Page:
Unfortunately, we cannot provide him with a grade yet, but the NFL community is high on his ability, especially in this environment. He will not be pressed to contribute as a starter, but can learn the game and thrive in a situational role, much like Aldon Smith in 2011 and Corey Lemonier this year.
49ers took injury risk w/ Cornellius "Tank" Carradine in the draft & now it's about to payoff. SF moves him from NFI to active.— Jayson Braddock (@JaysonBraddock) October 29, 2013
Round 2, No. 55 Overall: Vance McDonald, TE
Pick Analysis: Of the 36 catches McDonald recorded at Rice in 2012, 28 were for first downs. The NFL Scouting Combine standout (31 reps on the bench press; 7.08-second three-cone) can help the Niners replace Delanie Walker, who left via free agency.
One of the big pickups in the draft was tight end Vance McDonald from Rice.
The big bullying tight end, who Jim Harbaugh likened to the playing version of Iron Mike Ditka of the Chicago Bears and Dalton from Roadhouse, has caught six of 12 targets this season for 86 yards (14.3 YPC).
McDonald also averaged 19-plus yards per catch in three of six games he had a reception this season. At 6’4”, 267 pounds, with a wingspan like Stretch Armstrong, he certainly looks the part of the new-era tight end. The rookie is a big-bodied rebounding type that may be a dangerous weapon down the line.
All the tools are there, but honestly, his ceiling as a receiver is yet to be seen. He hasn’t had that milestone coming-out game. Partially due to the fact that the quarterback isn’t targeting him consistently and pass plays where he is written in as the primary are few and far between.
Instead, his biggest impact has come as a blocker.
Filling in as the No. 2 tight end in this offensive system, which emphasizes the position, McDonald had to be starter-ready right away. Supplementing ex-49er Delanie Walker’s role in the run game, McDonald has been a cerebral and physical hammer up near the line of scrimmage.
He executes as a key blocker in the 49ers power-rushing scheme, which involves a lot of complex angle blocking. Everything is timing and position. In a short period of time, McDonald has grasped the physical and mental part quite well. San Francisco has been able to count on him, particularly with whams and inside leads.
And surprisingly, there has been no drop off. From what we can tell, Vance McDonald will only get better down the road, especially once he develops as a receiver.
Round 3, No. 88 Overall: Corey Lemonier, OLB
Pick Analysis: Fits what they do. Kind of a somewhat conflicted pick in the sense that his talent would be a late-first to late-second round.
Corey Lemonier was brought in to do one thing: go get the quarterback.
Since putting on a red No. 96 jersey, the pass-rush maven from Auburn has been a natural downhill player in the box for San Francisco. As a young player learning the ropes, the 49ers have squeezed the most out of his pure physical gifts by letting him play to his strengths.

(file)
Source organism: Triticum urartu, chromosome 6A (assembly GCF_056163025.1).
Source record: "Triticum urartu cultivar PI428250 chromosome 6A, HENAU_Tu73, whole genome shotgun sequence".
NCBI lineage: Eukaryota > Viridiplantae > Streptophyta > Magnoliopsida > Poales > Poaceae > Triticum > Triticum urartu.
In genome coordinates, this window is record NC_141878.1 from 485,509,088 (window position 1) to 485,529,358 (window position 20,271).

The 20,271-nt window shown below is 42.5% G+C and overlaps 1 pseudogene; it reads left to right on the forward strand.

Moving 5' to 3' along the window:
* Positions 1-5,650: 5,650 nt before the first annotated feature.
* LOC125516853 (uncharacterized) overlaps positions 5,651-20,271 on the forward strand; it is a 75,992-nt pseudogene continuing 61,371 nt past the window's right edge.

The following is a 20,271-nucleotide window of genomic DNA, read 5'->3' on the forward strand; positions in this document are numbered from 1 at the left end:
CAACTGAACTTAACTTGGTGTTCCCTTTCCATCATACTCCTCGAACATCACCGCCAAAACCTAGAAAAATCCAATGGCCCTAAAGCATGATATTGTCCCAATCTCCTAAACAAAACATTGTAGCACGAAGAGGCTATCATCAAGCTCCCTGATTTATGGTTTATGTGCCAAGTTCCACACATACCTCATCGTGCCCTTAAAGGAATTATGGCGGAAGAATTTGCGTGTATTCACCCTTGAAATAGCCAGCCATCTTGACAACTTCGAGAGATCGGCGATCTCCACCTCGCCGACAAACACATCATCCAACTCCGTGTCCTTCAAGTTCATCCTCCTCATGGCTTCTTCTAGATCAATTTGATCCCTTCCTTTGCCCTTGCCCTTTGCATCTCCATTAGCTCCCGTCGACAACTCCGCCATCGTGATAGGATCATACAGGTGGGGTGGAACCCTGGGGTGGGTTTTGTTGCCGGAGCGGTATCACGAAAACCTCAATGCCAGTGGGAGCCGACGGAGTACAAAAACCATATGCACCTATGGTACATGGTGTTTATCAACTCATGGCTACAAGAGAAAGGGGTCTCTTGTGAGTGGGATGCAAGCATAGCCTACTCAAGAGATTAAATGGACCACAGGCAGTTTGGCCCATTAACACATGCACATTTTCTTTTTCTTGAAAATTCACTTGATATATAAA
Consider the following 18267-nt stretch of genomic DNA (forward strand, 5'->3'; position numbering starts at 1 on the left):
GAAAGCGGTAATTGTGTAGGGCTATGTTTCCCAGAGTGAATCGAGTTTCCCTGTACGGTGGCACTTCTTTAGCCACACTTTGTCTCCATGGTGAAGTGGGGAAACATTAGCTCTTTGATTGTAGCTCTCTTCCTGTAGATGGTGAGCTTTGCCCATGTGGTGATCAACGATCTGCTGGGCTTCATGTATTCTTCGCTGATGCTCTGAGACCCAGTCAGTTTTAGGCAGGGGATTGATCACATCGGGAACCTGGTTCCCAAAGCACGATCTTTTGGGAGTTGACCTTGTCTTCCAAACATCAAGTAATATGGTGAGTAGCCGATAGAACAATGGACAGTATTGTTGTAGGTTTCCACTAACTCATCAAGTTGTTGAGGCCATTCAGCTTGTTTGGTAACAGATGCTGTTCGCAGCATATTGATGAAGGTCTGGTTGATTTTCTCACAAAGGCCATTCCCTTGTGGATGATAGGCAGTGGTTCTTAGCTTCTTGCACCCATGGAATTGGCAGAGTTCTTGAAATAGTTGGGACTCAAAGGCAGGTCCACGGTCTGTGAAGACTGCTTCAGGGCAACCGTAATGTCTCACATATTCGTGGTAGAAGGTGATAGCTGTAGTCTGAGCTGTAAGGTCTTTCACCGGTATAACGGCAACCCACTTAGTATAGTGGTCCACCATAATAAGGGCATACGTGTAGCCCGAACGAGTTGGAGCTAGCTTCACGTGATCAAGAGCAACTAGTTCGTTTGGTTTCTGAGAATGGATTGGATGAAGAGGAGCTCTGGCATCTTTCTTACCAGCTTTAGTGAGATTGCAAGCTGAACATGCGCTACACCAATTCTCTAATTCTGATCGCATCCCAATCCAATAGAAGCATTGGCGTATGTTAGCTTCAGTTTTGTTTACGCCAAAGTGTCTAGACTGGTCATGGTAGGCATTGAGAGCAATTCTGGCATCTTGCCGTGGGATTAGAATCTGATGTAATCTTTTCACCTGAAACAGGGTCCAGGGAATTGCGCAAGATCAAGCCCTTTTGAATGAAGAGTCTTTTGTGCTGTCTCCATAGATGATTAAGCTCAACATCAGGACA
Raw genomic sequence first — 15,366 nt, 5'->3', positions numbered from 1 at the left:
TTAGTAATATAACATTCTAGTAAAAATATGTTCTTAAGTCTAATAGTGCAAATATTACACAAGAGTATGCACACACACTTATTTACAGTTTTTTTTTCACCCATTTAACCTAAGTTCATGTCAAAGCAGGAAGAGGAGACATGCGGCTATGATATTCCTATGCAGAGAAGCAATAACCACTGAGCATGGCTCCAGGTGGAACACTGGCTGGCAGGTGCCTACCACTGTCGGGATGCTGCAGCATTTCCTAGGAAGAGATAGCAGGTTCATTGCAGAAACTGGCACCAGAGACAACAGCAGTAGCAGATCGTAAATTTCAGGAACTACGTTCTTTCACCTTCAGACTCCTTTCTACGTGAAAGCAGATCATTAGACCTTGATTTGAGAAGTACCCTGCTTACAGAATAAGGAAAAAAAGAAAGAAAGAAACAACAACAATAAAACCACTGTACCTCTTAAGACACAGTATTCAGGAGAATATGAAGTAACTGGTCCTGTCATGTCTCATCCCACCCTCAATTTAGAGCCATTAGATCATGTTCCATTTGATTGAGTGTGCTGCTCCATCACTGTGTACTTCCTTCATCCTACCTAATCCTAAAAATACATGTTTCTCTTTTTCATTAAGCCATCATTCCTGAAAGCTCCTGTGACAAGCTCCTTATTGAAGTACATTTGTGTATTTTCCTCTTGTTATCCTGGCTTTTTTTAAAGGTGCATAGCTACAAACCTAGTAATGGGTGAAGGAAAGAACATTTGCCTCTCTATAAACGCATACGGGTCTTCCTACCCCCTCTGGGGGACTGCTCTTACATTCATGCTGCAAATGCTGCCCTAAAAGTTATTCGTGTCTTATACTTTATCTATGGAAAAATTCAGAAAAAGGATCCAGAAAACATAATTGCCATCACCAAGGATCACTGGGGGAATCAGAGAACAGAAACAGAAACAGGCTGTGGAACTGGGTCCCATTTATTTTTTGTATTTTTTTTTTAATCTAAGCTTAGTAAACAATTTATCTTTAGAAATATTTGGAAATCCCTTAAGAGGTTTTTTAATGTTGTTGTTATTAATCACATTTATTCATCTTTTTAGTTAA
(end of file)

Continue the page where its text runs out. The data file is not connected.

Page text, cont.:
He has been awfully impressive in his debut and what he is doing is not terribly complex. Eyes down on the line, Lemonier puts his crosshairs on the quarterback and just rushes off the edge.
It is a talent that showed up almost immediately. Aside from being a big broad specimen, his initial burst of the line is mind-blowing. Lemonier's best weapon is timing the snap and beating the tackle to the punch. This is the part of his game that really caught everyone’s attention.
It is a trait that has really translated well from college to the pros.
In the 2013 exhibition, Lemonier was arguably San Francisco’s top preseason standout on either side of the ball, earning a +2.5 grade from Pro Football Focus with 11 pressures in 53 pass rushes. He’s got great hustle and a high motor. He is really one of those players that channel beast mode from snap to whistle.
In his flagship game versus the Arizona Cardinals in Week 6, Lemonier earned a +3.7 grade from PFF, including a sack/safety and four QB hurries. Now halfway through, Lemonier has 11 tackles, 1.0 sack, one forced fumble, one safety and two deflections, which is quite the haul, especially for a mid-round defensive end turned backup linebacker.
This was a pick San Francisco could hang its hat on.
Corey Lemonier looks slimmer, and faster, than I remember him being at Auburn. Really good first-step off the right side. #49ers— Matt Miller (@nfldraftscout) August 9, 2013
Round 4, No. 128 Overall: Quinton Patton, WR
Pick Analysis: The productive and polished Patton finished his two-year career at Louisiana Tech with 2,594 receiving yards -- for an average of 14.2 yards per catch -- and 24 touchdowns.
In four regular season games, one catch on one target for zero yards was all rookie wide receiver Quinton Patton was able to muster.
In matches Patton participated in versus Green Bay, Seattle, Indianapolis and St. Louis, he, along with the entire offense, struggled to produce in the air outside of Anquan Boldin and Vernon Davis. Still, it continues to falter.
Patton, the big-play workhorse receiver formerly of Louisiana Tech, had the most promise to help recreate the production left by Michael Crabtree and Mario Manningham.
Unfortunately, in Week 4 versus the St. Louis Rams, Patton fractured the metatarsal bone in his foot and will miss the majority of the year. This came after a broken finger in the offseason that caused him to miss most of his first-ever training camp and a good duration of the exhibition.